Metals that are a dominant diffusing species during silicidation are selected because a greater percentage of silicide will form into the silicon, instead of into the metal. This formation of silicide into the silicon instead of the metal helps to fully form silicide through a portion (e.g., n+ layer 460) of a semiconductor stack (e.g., 491) that forms a thyristor, as discussed further below in reference to FIGS. 10A and 10B. Additionally, formation of the silicide preferentially into the silicon instead of the metal may reduce void formation in the silicon. In some embodiments, the metal may be a transition metal from any one of a Group 9 metal or a Group 10 metal from the periodic table of elements. Group 9 metals include cobalt. Group 10 metals include nickel, platinum, and palladium. These metals tends to be the dominant diffusing species during a silicidation reaction, in contrast to Group 4 (e.g., titanium) and Group 5 metals (e.g., tantalum). In silicidation reactions of Group 4 and Group 5 metals, silicon tends be the dominant diffusing species.

FIGS. 10A and 10B illustrate cross-sectional views of the structure of FIGS. 9A and 9B after a thermal annealing step is performed to form first a conductor region 425 through the silicon sidewall openings. In some embodiments, conductor region 425 may be composed of a metal silicide and/or may be a first metal silicide region. In some embodiments, the thermal annealing step is performed in a rapid thermal anneal (RTA) apparatus and may be done at two or more different temperatures. Since metal atoms are the dominant diffusing species during the silicidation process, metal silicide in conductor region 425 forms substantially into the n+ layer (460). In some embodiments, the metal silicide may form into the n− layer (470). In some embodiments, the deposited metal thickness and anneal time are designed so that the metal silicide in conductor region 425 completely merges together within the n+ layer 460, as shown in FIG. 10A (along the direction labeled A-A′), and as shown as a continuous line of silicide in FIG. 10B (along the direction labeled B-B′). For example, the metal 415 (illustrated in FIGS. 9A and 9B) and silicon may be reacted to form a second metal silicide region 426 and a third metal silicide region 427 until the second metal silicide region 426 and the third metal silicide region 427 merge to form the first metal silicide region in conductor region 425. Thereafter, un-reacted metal is removed by an etchant (e.g., wet etchant, dry etchant, any other suitable etchant, or any combination thereof) and a continuous conductor region 425 (e.g., formed of metal silicide or other suitable material) is formed under n+ layer 460 along each primary cathode line (e.g., primary cathode line 254 illustrated in FIG. 2). Conductor region 425 (e.g., formed of metal silicide or other suitable material) may correspond to any of primary cathode lines 254 and 255 in FIG. 2. Although the metal silicide in conductor region 425 is illustrated as fully penetrating a semiconductor stack (e.g., 493, 495) at the n+ layer 460 in FIGS. 10A and 10B, in some embodiments the metal silicide may partially penetrate the semiconductor stack (e.g., 493, 495) as second metal silicide region 426 and third metal silicide region 427 leaving a gap (not shown) between two metal silicide regions (e.g., 426, 427). It should be understood that the process of forming metal silicide discussed above may not result in stoichiometric metal silicide materials. However, non-stoichiometric metal silicide materials may still have the properties of low resistivity and low minority carrier lifetime to effectively cause minority carriers to recombine within the non-stoichiometric materials.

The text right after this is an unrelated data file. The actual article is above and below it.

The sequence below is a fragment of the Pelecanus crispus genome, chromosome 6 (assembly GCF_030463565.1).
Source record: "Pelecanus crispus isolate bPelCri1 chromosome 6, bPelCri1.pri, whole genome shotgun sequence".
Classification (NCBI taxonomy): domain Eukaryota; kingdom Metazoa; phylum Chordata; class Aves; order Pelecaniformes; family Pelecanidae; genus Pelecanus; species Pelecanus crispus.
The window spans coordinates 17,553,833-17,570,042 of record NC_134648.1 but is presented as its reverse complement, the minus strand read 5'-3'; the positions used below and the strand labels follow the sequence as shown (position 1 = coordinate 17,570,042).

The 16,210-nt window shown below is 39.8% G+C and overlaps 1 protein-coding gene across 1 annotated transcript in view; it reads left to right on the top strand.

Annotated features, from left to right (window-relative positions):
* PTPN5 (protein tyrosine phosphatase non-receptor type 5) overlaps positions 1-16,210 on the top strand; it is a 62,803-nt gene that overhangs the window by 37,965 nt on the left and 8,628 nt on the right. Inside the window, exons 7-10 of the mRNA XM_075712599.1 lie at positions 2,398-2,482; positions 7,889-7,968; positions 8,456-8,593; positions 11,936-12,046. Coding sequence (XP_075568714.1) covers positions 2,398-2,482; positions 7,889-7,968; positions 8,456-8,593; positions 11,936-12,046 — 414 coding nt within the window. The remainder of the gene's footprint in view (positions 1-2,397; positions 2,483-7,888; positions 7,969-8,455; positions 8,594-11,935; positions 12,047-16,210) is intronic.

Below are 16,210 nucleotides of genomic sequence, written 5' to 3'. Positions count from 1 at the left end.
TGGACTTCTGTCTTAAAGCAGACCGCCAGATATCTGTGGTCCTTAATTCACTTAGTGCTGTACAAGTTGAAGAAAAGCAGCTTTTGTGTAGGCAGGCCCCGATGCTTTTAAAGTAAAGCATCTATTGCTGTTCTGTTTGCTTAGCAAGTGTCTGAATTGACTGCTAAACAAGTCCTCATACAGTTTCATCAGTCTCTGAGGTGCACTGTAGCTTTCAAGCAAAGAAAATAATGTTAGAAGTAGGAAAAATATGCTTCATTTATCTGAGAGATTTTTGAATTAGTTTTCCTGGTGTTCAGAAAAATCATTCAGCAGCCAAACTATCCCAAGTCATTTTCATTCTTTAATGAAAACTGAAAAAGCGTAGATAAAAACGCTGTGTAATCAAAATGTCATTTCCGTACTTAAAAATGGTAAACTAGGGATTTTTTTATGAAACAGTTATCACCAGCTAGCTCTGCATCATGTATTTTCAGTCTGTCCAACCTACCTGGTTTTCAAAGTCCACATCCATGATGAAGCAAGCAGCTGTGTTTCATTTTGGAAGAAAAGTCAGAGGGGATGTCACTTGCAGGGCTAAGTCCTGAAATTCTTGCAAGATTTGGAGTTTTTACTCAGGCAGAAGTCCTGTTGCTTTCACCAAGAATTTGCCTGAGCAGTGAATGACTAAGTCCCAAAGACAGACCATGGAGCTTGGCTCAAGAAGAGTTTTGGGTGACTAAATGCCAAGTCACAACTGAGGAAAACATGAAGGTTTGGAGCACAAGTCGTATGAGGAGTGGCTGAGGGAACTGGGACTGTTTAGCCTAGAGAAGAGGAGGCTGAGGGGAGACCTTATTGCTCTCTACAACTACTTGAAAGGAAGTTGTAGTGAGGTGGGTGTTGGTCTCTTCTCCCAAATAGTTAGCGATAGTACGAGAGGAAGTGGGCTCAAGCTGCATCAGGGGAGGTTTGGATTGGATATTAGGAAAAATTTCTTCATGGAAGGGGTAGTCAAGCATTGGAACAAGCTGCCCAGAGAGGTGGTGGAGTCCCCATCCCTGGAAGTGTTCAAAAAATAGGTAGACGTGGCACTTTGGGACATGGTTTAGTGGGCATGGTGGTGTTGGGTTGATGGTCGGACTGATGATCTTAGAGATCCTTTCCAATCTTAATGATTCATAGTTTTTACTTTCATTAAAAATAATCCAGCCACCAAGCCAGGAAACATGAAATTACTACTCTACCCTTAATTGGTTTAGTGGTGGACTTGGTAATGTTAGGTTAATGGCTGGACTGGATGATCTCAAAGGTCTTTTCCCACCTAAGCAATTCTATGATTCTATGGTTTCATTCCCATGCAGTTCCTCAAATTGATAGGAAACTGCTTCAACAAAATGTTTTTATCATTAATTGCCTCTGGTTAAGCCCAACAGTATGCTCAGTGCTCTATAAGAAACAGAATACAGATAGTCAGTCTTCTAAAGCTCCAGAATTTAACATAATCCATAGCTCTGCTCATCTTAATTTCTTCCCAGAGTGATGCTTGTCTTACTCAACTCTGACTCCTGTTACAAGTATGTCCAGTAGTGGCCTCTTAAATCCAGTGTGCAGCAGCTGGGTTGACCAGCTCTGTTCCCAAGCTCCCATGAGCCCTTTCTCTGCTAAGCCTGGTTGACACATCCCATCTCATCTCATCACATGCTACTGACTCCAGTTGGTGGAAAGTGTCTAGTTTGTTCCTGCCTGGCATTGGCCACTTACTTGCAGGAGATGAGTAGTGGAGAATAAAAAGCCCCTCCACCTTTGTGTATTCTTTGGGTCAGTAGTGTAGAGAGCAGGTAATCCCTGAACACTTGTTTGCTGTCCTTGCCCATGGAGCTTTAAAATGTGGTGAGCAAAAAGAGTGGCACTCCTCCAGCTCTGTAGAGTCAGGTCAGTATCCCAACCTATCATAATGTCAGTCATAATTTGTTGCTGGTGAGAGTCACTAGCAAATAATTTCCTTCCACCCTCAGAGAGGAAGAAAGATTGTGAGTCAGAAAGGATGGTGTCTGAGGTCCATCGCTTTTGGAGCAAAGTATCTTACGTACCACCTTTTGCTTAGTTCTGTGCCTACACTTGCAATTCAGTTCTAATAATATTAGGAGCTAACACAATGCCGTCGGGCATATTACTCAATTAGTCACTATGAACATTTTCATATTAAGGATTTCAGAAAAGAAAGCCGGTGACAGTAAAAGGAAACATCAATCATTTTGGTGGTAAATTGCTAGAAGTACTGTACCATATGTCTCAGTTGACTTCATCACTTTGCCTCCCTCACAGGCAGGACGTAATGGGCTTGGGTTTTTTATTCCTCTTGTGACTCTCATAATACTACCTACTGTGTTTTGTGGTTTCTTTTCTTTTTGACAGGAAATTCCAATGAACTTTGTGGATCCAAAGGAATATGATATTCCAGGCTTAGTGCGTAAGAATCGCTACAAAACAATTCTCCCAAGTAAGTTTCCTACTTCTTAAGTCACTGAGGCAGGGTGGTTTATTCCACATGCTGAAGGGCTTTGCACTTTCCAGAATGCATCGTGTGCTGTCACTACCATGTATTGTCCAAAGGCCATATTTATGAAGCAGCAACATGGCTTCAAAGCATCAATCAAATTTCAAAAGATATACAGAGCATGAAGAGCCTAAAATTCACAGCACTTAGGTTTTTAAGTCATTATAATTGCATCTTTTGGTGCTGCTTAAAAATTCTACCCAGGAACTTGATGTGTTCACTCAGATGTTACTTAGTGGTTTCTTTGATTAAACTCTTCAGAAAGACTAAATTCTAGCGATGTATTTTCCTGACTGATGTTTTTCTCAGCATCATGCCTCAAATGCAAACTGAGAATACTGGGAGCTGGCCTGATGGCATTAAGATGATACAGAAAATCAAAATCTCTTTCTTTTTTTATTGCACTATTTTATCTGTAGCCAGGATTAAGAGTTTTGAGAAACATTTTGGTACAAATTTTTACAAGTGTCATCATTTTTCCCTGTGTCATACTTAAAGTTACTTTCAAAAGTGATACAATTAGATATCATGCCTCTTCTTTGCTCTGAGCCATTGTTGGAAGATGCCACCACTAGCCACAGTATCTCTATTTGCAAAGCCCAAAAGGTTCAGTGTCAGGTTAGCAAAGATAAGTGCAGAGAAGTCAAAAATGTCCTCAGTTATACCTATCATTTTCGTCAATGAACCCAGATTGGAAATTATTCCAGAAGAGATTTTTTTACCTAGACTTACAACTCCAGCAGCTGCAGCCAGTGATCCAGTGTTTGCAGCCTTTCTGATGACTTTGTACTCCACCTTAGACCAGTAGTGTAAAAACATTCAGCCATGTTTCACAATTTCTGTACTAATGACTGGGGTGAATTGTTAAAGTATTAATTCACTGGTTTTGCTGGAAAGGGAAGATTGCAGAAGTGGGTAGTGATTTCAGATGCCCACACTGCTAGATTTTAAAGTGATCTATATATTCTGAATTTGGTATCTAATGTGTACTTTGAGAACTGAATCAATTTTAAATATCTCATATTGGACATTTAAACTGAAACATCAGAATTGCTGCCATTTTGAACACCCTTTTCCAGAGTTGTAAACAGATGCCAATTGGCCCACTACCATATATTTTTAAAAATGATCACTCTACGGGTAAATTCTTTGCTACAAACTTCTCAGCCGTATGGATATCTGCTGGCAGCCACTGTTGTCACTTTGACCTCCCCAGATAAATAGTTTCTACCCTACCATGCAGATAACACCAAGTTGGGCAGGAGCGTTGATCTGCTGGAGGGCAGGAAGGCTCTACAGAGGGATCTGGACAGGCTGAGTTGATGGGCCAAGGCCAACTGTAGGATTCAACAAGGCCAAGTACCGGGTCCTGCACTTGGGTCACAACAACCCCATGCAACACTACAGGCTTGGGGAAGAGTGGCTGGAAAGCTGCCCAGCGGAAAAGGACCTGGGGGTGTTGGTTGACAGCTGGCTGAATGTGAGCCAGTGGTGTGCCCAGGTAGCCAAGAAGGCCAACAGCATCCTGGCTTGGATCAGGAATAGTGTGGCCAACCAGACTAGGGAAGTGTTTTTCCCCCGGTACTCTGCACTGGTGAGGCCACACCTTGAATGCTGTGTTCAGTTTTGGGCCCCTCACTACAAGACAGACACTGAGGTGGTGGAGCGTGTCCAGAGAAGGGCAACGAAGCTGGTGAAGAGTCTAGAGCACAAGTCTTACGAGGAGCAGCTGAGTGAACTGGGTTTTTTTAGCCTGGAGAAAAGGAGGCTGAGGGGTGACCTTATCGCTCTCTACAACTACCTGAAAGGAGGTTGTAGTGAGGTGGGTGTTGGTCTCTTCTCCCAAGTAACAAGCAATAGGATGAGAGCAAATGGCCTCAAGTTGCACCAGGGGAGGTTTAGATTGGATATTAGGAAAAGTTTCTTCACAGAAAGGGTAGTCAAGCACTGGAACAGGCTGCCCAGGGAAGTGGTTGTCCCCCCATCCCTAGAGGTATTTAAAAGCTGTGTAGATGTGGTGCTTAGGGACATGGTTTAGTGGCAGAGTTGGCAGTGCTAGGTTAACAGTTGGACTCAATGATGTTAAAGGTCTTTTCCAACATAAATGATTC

FIGS. 11A and 11B illustrate cross-sectional views of the structure of FIGS. 9A and 9B after deposition of an insulator (such as silicon oxide, silicon nitride, or any other suitable insulator) and planarization to fill in the plurality of trenches (e.g., trenches 494, 496, 498 of FIG. 10A) with the insulator to form isolation insulator regions 497. In some embodiments the isolation insulators may also be referred to as trench isolation, shallow trench isolation or trench oxides. Sidewall spacers 405 can be optionally removed before trench oxide fill. In some embodiments, sidewall spacers 405 (e.g., formed by thermal oxidation) may passivate interfacial traps at the interface between the spacer and the silicon, and may improve performance if not removed before trench oxide fill. In some embodiments, the insulator may be deposited by an isotropic or conformal deposition method. In some embodiments, the insulator may be deposited using an anisotropic or non-conformal deposition method. In some embodiments, the planarization is done by chemical-mechanical polishing (CMP). After polishing, the trench oxide is substantially level with the top surface of nitride 410.

FIGS. 12A and 12B illustrate cross-sectional views of the structure of FIGS. 11A and 11B after a lithographic step is used to define a plurality of photoresist stripes along a direction of an anode line (e.g., at positions along the direction labeled B-B′, where each of the photoresist stripes runs parallel to the direction labeled A-A′ in FIGS. 2 and 12A) (not shown). After etching of nitride 410 and pad oxide 420 and photoresist removal, rectangular openings are formed as shown in FIG. 12B (e.g., at positions along the direction labeled B-B′, where each rectangular opening runs parallel to the direction labeled A-A′ in FIGS. 2 and 12A). In some embodiments, the rectangular openings may be bounded by isolation insulator regions 497 in one direction (e.g., along the direction labeled A-A′ in FIG. 12A) and nitride in another direction (e.g., along the direction labeled B-B′ in FIG. 12B).